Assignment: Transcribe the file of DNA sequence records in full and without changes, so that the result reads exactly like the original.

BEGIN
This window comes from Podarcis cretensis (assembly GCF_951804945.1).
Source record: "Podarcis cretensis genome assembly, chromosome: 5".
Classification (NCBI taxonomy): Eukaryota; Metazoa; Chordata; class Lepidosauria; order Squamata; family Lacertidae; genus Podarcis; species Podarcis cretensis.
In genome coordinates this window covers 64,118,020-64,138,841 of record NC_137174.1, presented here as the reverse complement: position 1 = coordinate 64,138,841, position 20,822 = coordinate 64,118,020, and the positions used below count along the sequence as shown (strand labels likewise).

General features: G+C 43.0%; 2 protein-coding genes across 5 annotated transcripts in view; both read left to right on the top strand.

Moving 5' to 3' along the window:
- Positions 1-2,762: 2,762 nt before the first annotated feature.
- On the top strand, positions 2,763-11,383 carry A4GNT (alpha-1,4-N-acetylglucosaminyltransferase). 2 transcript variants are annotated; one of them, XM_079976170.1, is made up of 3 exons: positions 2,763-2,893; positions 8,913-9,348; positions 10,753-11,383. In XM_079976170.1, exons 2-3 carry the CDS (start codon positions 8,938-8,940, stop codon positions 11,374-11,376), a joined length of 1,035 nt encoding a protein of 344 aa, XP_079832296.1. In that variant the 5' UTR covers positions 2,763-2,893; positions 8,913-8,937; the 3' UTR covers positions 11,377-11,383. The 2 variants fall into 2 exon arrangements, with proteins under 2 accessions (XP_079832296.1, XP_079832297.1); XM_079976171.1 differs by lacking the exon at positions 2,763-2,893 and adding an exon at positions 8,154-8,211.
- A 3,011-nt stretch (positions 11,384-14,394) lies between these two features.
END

This window comes from Podarcis cretensis (assembly GCF_951804945.1).
Source record: "Podarcis cretensis genome assembly, chromosome: 5".
Classification (NCBI taxonomy): Eukaryota; Metazoa; Chordata; class Lepidosauria; order Squamata; family Lacertidae; genus Podarcis; species Podarcis cretensis.
In genome coordinates this window covers 64,118,020-64,138,841 of record NC_137174.1, presented here as the reverse complement: position 1 = coordinate 64,138,841, position 20,822 = coordinate 64,118,020, and the positions used below count along the sequence as shown (strand labels likewise).

General features: G+C 43.0%; 2 protein-coding genes across 5 annotated transcripts in view; both read left to right on the top strand.

Moving 5' to 3' along the window:
- Positions 1-2,762: 2,762 nt before the first annotated feature.
- On the top strand, positions 2,763-11,383 carry A4GNT (alpha-1,4-N-acetylglucosaminyltransferase). 2 transcript variants are annotated; one of them, XM_079976170.1, is made up of 3 exons: positions 2,763-2,893; positions 8,913-9,348; positions 10,753-11,383. In XM_079976170.1, exons 2-3 carry the CDS (start codon positions 8,938-8,940, stop codon positions 11,374-11,376), a joined length of 1,035 nt encoding a protein of 344 aa, XP_079832296.1. In that variant the 5' UTR covers positions 2,763-2,893; positions 8,913-8,937; the 3' UTR covers positions 11,377-11,383. The 2 variants fall into 2 exon arrangements, with proteins under 2 accessions (XP_079832296.1, XP_079832297.1); XM_079976171.1 differs by lacking the exon at positions 2,763-2,893 and adding an exon at positions 8,154-8,211.
- A 3,011-nt stretch (positions 11,384-14,394) lies between these two features.